by Rizel Delano

Nottingham Road Hotel

A cosy home in the Midlands

Nottingham Road Hotel
Nottingham Road Hotel

“Welcome to the Nottingham Road Hotel. I hope you’ll enjoy your stay. Oh, and if you happen to see Charlotte, please tell her that room service is only until 12.”

I frown, “Excuse me?”
The receptionist smiles, “Never mind, it’s just a joke we make with all our visitors new to the area.” And she turns to the doorman, “Please see to it that our guest is comfortable, will you?”

I take a rosebud from the vase that’s standing on the counter, smell it, close my eyes and taste the aroma. It transcends me to an era long forgotten. I push the bud back in its place, the only yellow rose among the pink ones.
The hotel has 10 rooms, and number nine is allocated to me. I open the windows, inhaling the crisp breeze coming through it. Oh, this is good. I imagine being in the English countryside. I look around, walk to the mirror on the opposite wall, push it level, and suddenly I shudder from an unexpected chill that runs along my spine. I don my jacket and run downstairs for the famous Tiddley Toad served in the Notties Pub.
The barman looks up with a question all over his face, “Seen anything unusual yet?”

I lift my brows in puzzlement, “No, why? Should I have?”

He shakes his head, smiling, “Just checking.”

What’s wrong with these people? First the receptionist, now this guy. I shrug my shoulders and down the Toad.

I think I may have exceeded my limit as I stumble over my own feet, back up to my room. A bell rings in the distance. I hear the wooden floors crack behind me and a lady’s voice whispering: "Hot chocolate serviced to room number 22, please."

I spin around, expecting to see someone there. Nothing. The muscles in my stomach tense into a knot. That’s weird. I could have sworn I heard someone. The door to room number 10 creaks in the silence, closing shut – and with relief, I release the air from my lungs. That figures. I must have had the room numbers wrong.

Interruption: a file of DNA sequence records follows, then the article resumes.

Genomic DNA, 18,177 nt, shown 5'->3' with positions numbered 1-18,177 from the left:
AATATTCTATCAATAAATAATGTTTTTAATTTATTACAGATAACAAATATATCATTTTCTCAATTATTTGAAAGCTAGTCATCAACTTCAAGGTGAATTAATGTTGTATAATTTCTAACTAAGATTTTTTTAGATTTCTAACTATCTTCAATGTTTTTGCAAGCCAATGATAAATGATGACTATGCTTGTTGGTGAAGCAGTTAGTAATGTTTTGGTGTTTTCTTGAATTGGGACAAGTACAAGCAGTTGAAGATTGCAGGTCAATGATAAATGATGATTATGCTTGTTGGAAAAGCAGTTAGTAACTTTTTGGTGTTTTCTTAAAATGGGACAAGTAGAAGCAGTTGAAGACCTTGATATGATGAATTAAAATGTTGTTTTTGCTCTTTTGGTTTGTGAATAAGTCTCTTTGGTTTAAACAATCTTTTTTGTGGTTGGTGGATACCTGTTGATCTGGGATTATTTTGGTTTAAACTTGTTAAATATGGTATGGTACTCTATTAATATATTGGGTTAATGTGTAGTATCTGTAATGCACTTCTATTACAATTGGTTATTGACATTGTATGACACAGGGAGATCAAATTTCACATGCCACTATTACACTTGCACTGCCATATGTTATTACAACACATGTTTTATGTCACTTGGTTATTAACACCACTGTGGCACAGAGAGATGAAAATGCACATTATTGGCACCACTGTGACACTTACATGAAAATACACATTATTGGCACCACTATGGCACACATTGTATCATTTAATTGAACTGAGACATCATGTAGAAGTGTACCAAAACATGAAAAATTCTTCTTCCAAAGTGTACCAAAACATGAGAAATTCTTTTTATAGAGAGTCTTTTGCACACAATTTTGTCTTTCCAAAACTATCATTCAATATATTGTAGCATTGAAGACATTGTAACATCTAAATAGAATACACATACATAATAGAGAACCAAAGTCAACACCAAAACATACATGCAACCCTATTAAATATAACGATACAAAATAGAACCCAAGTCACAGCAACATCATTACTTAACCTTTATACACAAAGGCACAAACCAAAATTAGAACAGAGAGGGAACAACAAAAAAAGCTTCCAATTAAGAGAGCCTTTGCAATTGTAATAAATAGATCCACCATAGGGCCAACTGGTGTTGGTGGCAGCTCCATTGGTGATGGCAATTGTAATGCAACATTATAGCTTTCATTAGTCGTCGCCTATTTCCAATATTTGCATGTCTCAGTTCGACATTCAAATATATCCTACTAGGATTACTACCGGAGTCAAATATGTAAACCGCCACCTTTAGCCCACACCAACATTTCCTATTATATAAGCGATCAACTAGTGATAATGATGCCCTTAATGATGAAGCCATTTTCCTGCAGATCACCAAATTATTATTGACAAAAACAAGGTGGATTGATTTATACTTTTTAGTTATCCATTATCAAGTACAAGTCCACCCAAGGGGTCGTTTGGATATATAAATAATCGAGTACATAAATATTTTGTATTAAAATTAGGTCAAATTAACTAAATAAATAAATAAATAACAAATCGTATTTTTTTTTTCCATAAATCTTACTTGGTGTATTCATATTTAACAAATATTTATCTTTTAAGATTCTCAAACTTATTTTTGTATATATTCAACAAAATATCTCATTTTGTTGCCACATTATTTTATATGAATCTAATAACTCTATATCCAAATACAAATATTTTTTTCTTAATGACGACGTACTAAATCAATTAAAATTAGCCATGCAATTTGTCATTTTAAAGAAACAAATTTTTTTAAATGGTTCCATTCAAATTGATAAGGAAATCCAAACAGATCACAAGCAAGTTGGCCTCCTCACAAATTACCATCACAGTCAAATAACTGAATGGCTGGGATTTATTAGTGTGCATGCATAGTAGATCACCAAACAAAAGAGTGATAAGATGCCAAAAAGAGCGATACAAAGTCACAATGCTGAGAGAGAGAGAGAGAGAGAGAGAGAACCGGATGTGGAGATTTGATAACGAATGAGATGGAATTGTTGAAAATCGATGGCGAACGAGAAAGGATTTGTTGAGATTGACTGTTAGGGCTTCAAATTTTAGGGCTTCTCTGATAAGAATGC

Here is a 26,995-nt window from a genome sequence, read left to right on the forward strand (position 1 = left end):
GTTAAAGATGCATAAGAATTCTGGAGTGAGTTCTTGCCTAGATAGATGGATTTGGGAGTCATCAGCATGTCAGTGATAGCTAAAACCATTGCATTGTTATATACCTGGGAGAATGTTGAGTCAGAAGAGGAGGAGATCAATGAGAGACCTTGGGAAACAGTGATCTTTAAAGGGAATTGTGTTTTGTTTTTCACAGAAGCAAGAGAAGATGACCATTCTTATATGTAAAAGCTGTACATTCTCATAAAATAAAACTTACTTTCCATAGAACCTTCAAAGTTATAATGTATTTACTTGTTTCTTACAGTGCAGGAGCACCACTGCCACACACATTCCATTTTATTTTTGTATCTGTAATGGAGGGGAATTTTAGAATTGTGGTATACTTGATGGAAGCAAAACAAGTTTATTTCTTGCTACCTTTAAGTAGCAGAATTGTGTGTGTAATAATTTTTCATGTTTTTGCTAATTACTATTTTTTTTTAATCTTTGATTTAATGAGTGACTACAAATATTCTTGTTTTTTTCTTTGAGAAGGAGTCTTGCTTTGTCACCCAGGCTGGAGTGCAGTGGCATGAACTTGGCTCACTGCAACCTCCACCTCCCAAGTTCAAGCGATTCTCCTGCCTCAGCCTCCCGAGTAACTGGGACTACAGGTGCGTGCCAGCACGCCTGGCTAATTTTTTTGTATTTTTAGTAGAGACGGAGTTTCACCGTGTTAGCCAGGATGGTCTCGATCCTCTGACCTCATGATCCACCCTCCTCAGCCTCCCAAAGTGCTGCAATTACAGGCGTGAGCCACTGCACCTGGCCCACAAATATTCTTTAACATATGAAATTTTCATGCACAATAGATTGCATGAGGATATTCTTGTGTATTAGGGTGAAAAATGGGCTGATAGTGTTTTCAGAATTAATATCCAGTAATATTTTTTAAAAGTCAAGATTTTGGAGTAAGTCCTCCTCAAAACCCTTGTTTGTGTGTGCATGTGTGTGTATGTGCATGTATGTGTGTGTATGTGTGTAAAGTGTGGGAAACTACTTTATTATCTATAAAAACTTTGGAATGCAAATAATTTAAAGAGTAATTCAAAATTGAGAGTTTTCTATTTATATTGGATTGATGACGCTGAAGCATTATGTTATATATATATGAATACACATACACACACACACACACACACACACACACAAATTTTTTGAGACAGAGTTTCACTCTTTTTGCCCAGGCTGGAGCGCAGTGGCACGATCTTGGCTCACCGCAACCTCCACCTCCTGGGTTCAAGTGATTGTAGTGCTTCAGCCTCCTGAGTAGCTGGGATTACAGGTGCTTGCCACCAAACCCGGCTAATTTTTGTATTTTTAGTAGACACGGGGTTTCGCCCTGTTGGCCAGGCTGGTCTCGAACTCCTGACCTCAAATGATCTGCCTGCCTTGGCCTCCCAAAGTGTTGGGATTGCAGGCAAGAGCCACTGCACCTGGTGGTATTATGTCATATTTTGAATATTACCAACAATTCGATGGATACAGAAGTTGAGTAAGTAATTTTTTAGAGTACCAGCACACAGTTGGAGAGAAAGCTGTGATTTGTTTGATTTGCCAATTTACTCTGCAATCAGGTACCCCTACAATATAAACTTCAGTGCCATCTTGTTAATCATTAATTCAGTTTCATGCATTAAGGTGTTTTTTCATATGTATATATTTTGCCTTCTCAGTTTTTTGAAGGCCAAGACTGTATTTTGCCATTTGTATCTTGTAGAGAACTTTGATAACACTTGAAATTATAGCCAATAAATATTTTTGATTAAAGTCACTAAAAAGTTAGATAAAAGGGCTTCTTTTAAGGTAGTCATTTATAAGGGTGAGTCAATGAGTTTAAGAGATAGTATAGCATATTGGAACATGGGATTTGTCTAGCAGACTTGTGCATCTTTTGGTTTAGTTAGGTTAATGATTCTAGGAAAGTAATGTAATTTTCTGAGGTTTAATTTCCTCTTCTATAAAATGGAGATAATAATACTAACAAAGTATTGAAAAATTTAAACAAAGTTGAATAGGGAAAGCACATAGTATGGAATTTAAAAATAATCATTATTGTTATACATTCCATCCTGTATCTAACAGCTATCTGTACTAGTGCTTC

I open the door to my room. The mirror hangs angled and prickles run up my neck again, pushing the fine hairs erect. I know I had levelled it before I left. I lock the door, undress and let my clothes drop to the floor. I’ll pick them up in the morning, I'm too lazy right now. I plunge onto the comfy bed with a contented sigh, pulling the feather duvet over my ears and drift off to sleep.
I awaken to the birds chirping and I grin. What a wonderful way to wake up. Nottingham Road in winter: frost outside, cracking fire in the hearth, hot coffee brewing. The thought makes me jump out of bed, but I freeze as I look at the floor. My clothes are no longer lying where I had left them last night – they're all folded up neatly on the chair next to the bed. Cold fingers squeeze around my heart.

I walk to the door, checking if it’s still locked. It is. My hands start to shake. No one could have come in while I was asleep. I walk over to the window. No way could anyone climb through here, either. I get into the shower with jelly legs, trying to wash away the cobwebs.

I have the day planned out and go down to the reception desk, checking in for the Ale Trail tour. I walk past the vase of roses. A ‘plonk’ resounds behind me. I spin around and gasp for air as I look to the floor. It’s the yellow rose I had fondled last night. And no one else is in the foyer. My heart thunders against my ribs, my hands shaking.

The receptionist walks in with a broad smile, “Good morning. I trust you had a good night’s sleep?” She stops at the anxious expression on my face, looks down at the rose and giggles. “I see you’ve met Charlotte. She… um… has been our shadow hostess for the last few decades.”

I try to swallow the knob in my dry throat, rubbing away the icy tingle on my arms. And I remember: the mirror, the clothes, the cracking floor, the voice, the wrong room number, the rose…

I sigh, walk to the closest chair and ask, “Please tell me about her.”
The receptionist smiles, “Charlotte was the victim of an unsolved murder 'back in the day', and has remained in residence here: 'charming' generations of the hotel’s owners, staff and guests. She is now part of the family here at the hotel. Actually, she’s harmless and very friendly. That’s why we've never even considered calling the ghostbusters!”
I shake my shoulders, throwing the chills of my back and laugh, “A thrilling experience, indeed.”
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Issue 63


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